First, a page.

Queen Christina’s moral claim on the living: Justification of a tenacious moral intuition [Book Review]

Medicine, Health Care and Philosophy 10 (3):321-327 (2007)
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Abstract

In the long-running debate on the interest of the dead, Joan C. Callahan argues against such interests and although Søren Holm for practical reasons is prepared to consider posthumous interests, he does not see any moral basis to support such interests. He argues that the whole question is irresolvable, yet finds privacy interests where Tutankhamen is concerned. Callahan argues that there can be reasons to hold on to the fiction that there are posthumous interests, namely if it is comforting for the living and instrumental for society. Thus, despite arguing against the position that the dead have any interests or for any moral basis for such interests, these “interests” are still taken into consideration in the end. This shows the unsatisfactory basis of their positions and indicates the tenacity of the moral intuition that the dead can have moral claims on the living. One example of a posthumous interest is the interest in one’s good name. Here we argue that it is an interest of moral significance. This implies that if individuals restrict use of their sample when they are still alive, those restrictions apply after their death. Further, it implies that one should be concerned with the reputation of historic persons. Research that defeats these interests calls for justification. We have suggested two lines of thinking along which such a discussion could go: investigating the truth-value of the good name and the relevance of bringing it into possible disrepute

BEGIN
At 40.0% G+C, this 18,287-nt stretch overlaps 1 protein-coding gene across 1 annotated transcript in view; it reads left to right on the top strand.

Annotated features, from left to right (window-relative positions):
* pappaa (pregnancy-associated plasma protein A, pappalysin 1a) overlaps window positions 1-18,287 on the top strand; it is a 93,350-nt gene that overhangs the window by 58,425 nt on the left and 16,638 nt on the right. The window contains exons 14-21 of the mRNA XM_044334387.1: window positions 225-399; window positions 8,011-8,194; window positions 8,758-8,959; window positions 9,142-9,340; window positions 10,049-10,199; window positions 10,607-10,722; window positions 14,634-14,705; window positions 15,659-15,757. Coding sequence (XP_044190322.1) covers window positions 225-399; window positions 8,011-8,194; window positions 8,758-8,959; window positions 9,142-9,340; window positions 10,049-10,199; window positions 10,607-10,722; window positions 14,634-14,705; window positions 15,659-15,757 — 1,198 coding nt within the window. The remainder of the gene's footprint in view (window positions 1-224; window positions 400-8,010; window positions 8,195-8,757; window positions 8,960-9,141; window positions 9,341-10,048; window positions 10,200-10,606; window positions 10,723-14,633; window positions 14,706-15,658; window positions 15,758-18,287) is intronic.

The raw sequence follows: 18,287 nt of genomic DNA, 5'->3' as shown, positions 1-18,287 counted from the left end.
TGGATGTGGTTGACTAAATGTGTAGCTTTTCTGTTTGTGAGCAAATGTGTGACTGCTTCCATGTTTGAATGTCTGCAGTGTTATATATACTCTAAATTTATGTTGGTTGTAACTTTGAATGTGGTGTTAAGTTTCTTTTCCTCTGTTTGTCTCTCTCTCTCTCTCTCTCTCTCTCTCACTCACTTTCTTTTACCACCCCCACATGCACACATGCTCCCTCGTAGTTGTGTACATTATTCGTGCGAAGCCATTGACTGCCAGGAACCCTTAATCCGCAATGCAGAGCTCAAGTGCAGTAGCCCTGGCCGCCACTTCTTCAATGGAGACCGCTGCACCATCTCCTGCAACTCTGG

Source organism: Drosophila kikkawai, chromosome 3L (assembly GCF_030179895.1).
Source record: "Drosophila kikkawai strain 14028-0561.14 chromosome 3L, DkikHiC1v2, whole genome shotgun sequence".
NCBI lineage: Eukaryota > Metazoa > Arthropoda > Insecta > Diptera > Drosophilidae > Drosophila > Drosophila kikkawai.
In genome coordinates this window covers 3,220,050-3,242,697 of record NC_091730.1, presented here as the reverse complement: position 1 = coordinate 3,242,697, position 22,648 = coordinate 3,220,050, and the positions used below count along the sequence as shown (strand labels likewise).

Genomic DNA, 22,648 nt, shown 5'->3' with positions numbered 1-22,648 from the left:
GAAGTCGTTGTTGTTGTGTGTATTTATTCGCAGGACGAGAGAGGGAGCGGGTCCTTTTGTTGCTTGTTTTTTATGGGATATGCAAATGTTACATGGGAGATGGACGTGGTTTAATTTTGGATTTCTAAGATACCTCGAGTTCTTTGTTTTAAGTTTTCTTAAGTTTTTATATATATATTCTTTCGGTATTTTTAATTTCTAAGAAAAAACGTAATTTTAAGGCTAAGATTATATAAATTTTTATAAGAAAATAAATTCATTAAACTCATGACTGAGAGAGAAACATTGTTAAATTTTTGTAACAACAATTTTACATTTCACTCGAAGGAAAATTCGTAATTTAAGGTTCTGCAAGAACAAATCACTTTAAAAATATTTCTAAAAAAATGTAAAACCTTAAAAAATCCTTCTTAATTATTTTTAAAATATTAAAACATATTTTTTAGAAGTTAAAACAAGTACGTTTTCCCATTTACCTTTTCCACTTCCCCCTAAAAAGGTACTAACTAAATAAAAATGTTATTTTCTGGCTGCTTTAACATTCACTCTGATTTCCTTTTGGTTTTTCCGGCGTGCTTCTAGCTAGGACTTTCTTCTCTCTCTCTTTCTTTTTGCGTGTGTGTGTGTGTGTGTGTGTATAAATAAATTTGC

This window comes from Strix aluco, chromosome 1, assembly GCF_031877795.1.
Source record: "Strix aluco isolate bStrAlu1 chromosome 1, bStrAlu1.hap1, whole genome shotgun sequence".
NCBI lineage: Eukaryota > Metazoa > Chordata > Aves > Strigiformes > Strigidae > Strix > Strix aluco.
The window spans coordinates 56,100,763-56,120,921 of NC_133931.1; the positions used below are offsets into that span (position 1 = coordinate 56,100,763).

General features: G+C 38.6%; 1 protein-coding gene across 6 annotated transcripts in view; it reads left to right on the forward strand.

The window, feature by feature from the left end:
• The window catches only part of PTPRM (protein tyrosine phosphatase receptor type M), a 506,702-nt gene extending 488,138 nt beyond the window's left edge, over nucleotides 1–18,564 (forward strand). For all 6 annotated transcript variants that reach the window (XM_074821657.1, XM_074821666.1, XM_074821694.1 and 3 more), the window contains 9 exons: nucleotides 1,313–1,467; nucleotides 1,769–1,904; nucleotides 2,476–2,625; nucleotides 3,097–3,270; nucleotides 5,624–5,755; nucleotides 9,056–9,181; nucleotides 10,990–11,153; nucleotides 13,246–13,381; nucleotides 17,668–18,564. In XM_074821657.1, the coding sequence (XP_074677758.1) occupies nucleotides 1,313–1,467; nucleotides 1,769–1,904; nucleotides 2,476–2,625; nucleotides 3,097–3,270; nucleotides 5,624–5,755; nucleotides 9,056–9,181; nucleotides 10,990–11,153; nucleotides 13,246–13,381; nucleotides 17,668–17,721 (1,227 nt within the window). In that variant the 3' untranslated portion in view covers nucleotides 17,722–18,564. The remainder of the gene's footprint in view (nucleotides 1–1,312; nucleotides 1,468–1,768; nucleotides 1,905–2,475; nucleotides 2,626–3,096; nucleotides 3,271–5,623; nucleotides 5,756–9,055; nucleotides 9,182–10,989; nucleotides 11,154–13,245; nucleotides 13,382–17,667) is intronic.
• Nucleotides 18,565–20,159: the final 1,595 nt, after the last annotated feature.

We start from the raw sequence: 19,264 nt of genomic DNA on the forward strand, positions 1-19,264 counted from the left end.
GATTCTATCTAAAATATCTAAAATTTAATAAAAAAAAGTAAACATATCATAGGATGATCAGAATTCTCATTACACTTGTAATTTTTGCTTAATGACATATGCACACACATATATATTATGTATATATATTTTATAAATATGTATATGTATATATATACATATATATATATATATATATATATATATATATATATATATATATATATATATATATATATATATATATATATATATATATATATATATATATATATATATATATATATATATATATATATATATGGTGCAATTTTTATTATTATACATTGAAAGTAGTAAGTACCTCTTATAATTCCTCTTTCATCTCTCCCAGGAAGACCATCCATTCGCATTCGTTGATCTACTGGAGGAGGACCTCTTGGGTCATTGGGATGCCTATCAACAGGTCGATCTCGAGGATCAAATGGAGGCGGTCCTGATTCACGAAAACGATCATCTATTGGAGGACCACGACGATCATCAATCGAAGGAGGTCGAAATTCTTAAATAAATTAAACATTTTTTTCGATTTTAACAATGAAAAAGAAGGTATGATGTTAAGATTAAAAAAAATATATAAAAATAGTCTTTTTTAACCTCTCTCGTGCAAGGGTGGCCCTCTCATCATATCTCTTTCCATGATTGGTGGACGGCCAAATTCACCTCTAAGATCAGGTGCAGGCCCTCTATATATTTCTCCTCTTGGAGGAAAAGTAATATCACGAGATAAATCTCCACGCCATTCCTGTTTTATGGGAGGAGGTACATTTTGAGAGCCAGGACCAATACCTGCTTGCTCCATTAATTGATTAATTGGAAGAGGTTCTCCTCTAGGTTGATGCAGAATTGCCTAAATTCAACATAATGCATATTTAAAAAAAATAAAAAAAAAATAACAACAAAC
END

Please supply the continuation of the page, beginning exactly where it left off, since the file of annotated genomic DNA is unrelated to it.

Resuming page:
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Mats J. Hansson
Uppsala Universitet

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